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Diocese News March 5, 2021


Statement of Bishop Edward J. Burns on the Johnson & Johnson COVID-19 Vaccine

It is important to emphasize what the USCCB’s statement does say and what it does not say.

The USCCB released a statement on March 2, 2021 concerning the Johnson & Johnson vaccine in order to draw attention to the immoral use of abortion-derived cell lines in the development of COVID-19 vaccines and to guide the faithful concerning reception of the Johnson & Johnson vaccine in particular.

It is important to emphasize what the USCCB’s statement does say and what it does not say. It does say that the Johnson & Johnson vaccine raises additional moral concerns over the Moderna and Pfizer vaccines, as those vaccines utilize abortion-derived cells only at the testing stage, while the Johnson & Johnson vaccine utilizes abortion-derived cell lines at all stages: design, manufacturing and testing. For this reason, the USCCB calls on the faithful to consider seeking out the Moderna or Pfizer vaccines over the Johnson & Johnson vaccine when a choice is available to them.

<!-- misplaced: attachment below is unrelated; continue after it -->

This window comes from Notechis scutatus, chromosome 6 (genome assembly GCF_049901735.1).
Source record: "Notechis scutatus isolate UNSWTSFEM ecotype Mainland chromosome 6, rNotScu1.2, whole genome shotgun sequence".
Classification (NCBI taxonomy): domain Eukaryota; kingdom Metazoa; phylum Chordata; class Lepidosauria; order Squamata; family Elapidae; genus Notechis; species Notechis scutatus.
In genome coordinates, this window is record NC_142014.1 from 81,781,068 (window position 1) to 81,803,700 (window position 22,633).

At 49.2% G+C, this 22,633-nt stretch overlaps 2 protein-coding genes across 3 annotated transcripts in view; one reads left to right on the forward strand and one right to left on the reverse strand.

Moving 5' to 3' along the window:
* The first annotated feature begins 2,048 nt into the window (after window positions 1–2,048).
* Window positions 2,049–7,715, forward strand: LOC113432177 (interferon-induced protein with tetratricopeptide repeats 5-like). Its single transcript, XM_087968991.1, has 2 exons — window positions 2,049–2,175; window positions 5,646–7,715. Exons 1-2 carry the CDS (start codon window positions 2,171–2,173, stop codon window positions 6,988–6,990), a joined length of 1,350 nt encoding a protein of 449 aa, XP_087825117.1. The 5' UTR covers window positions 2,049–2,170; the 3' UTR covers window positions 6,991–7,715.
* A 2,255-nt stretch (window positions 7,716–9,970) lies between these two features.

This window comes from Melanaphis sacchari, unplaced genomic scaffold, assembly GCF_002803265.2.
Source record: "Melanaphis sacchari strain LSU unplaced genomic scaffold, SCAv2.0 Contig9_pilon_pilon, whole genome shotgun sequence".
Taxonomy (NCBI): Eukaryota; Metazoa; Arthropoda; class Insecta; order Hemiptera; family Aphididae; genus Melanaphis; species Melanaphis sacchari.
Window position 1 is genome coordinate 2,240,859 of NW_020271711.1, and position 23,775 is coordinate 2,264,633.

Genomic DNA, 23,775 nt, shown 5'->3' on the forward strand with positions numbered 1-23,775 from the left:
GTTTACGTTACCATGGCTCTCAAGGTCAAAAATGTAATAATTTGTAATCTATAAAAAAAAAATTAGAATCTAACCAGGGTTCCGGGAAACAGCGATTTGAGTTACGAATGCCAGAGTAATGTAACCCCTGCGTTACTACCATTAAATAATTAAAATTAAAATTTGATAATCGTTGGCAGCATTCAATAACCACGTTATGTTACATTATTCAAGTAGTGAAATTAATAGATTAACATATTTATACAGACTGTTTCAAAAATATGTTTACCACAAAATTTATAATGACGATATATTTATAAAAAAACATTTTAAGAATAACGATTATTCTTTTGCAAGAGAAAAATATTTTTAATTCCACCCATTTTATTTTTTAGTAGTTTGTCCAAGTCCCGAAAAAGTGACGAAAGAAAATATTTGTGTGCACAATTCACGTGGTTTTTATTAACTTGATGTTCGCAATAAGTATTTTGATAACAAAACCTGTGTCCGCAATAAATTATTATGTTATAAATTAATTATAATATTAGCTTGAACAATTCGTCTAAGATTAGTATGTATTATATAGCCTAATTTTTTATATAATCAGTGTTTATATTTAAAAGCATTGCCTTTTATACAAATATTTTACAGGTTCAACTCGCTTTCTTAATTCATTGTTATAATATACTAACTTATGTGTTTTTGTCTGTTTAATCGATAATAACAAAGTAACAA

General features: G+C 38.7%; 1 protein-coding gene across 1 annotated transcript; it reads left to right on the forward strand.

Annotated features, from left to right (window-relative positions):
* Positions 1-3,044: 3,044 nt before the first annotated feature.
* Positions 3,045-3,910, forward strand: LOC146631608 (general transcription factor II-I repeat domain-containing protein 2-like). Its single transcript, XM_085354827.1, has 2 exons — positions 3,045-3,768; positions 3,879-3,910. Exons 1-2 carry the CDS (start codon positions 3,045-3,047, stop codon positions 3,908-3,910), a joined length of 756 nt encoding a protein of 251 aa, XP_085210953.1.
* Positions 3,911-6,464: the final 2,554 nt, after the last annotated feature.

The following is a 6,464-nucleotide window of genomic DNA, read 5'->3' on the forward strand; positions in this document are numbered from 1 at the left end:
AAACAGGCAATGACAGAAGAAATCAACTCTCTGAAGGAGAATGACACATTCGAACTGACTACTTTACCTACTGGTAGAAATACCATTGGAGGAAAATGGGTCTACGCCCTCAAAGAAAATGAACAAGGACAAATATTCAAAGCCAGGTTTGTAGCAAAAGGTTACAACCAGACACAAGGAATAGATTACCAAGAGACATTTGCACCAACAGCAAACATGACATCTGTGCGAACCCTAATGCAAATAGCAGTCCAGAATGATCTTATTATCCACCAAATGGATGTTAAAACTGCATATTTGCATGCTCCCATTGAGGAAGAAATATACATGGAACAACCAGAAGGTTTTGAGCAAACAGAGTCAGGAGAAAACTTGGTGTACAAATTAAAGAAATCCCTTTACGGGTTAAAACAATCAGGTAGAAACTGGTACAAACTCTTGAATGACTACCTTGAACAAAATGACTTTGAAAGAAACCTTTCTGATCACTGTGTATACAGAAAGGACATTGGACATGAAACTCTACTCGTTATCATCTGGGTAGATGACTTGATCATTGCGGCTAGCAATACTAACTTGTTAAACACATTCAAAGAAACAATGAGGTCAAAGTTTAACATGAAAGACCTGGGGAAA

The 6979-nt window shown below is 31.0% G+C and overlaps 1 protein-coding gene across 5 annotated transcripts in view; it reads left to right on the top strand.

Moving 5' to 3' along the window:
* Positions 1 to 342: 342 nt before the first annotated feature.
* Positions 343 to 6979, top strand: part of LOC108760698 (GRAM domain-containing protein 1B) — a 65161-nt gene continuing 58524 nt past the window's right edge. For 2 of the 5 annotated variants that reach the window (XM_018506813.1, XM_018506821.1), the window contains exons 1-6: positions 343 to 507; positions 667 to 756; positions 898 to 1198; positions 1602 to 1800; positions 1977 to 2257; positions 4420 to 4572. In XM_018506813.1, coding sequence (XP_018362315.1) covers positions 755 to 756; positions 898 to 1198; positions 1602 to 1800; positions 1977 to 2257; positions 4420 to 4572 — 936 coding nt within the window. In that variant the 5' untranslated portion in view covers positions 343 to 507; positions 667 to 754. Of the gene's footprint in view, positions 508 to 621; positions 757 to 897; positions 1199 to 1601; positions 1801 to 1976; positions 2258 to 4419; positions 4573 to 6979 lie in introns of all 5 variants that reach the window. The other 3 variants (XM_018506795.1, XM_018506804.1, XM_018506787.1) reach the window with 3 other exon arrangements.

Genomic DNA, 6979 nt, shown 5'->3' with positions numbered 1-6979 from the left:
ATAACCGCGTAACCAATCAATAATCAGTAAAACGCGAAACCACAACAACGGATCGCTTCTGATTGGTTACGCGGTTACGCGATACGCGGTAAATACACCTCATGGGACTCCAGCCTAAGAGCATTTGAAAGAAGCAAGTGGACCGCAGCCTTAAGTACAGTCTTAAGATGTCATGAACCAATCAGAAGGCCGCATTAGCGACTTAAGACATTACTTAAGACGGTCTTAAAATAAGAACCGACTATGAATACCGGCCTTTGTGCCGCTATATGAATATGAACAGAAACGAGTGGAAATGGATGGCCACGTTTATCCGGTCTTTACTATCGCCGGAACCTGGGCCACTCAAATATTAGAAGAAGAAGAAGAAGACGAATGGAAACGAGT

What it does not say is that receiving the Johnson & Johnson vaccine is morally impermissible or that we must categorically avoid this vaccine. The USCCB identifies Catholic moral teaching on this issue: “The Congregation for the Doctrine of the Faith has judged that ‘when ethically irreproachable Covid-19 vaccines are not available … it is morally acceptable to receive Covid-19 vaccines that have used cell lines from aborted fetuses in their research and production process.” The Church fully understands that during this pandemic where there is limited access to vaccines, people are placed in a situation where they do not have any choice concerning what vaccine they receive.

Therefore, I concur with the USCCB’s judgment and reiterate what the USCCB has said:

“While we should continue to insist that pharmaceutical companies stop using abortion-derived cell lines, given the world-wide suffering that this pandemic is causing, we affirm again that being vaccinated can be an act of charity that serves the common good.”